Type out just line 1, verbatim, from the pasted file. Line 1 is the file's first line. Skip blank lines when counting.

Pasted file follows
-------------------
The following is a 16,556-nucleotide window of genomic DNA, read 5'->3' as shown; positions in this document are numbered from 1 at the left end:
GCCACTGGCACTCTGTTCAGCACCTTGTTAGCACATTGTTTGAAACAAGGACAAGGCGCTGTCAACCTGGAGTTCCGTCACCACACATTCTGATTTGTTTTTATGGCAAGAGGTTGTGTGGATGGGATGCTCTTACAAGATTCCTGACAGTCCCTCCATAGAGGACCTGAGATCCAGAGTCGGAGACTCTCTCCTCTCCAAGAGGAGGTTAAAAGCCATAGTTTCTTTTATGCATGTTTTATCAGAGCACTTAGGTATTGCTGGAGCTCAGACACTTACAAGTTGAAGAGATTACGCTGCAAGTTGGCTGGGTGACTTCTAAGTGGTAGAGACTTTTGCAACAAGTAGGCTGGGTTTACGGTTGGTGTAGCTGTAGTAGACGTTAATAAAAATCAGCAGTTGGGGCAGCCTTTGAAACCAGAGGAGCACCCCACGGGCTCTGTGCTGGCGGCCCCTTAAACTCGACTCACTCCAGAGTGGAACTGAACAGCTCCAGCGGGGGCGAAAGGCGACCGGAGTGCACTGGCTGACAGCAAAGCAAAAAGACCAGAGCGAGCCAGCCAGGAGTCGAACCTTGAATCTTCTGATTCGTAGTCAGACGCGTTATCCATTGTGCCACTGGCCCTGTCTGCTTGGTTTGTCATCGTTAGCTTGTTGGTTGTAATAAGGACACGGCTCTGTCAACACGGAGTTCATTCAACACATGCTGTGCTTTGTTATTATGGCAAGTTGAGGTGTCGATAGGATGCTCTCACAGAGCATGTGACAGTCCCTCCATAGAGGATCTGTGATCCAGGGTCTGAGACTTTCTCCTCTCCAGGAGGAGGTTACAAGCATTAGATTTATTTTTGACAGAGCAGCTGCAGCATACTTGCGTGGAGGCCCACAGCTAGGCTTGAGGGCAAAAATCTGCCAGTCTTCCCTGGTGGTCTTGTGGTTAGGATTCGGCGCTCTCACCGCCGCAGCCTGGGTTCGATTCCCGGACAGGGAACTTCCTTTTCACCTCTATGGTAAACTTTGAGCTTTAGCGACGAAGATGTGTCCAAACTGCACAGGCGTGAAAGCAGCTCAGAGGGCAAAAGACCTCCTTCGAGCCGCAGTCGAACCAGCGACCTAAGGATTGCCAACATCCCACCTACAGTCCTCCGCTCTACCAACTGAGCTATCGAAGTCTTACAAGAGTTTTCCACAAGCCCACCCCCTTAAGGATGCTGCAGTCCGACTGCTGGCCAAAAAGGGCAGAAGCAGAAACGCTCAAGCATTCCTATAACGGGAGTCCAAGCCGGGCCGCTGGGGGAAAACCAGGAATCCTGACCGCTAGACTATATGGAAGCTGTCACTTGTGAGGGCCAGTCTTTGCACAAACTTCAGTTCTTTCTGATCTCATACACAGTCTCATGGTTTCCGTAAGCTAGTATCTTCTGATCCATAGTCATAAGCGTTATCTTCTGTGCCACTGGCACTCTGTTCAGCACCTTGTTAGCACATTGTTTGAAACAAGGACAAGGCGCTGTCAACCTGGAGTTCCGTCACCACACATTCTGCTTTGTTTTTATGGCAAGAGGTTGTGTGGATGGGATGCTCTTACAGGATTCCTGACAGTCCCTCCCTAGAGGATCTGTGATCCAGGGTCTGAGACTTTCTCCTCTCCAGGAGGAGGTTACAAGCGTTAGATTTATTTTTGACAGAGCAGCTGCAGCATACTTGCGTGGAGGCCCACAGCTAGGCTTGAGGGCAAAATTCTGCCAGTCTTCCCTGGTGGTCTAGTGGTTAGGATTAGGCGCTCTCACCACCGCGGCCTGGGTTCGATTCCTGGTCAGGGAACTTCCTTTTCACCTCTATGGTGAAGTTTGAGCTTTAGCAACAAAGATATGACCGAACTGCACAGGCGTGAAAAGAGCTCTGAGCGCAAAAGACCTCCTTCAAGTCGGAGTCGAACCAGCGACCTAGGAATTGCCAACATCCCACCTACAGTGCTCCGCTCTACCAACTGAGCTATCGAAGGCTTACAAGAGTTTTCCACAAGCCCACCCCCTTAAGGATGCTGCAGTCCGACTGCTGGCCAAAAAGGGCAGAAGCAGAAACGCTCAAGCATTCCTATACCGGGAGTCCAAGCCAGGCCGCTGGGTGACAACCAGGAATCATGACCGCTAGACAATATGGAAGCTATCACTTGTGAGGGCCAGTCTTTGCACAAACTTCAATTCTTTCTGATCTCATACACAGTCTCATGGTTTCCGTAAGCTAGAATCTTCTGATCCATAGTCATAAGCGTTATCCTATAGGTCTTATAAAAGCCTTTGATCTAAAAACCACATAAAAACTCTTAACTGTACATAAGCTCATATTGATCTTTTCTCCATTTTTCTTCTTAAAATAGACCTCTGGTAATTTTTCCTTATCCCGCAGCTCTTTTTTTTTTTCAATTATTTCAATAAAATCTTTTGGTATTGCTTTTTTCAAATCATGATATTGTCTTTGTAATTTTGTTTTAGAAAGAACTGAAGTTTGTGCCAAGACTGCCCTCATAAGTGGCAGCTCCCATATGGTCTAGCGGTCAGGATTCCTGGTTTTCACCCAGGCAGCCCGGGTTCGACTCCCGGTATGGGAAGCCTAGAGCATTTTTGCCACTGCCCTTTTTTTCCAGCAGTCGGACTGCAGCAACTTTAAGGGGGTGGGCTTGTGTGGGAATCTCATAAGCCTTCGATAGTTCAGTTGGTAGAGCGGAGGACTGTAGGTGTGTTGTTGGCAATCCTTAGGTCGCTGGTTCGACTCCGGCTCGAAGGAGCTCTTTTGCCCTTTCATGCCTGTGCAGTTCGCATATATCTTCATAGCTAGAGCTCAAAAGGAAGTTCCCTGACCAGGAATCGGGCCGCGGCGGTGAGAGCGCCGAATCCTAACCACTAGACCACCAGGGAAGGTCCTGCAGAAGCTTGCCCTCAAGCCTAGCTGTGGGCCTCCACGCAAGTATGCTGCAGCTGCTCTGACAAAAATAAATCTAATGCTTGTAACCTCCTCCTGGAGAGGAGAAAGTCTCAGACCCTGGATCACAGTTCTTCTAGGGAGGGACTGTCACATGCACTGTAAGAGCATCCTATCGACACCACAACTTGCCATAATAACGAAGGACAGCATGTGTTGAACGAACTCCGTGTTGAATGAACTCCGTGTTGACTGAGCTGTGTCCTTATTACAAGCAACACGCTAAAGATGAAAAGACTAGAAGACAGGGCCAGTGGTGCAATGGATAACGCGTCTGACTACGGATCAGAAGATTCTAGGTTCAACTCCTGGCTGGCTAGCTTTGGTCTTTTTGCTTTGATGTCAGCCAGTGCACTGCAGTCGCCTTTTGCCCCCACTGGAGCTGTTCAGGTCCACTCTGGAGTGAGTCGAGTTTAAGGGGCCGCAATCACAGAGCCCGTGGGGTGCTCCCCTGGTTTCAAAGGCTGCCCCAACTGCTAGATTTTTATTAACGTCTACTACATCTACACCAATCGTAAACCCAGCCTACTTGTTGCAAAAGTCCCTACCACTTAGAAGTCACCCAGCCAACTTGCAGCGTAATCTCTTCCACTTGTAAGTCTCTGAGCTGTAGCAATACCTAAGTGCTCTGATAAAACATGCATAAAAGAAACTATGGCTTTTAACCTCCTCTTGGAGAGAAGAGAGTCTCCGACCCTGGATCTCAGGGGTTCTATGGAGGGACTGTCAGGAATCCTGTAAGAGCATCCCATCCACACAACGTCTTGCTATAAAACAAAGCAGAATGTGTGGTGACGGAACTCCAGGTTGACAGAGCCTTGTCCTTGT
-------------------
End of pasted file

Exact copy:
The following is a 16,556-nucleotide window of genomic DNA, read 5'->3' as shown; positions in this document are numbered from 1 at the left end: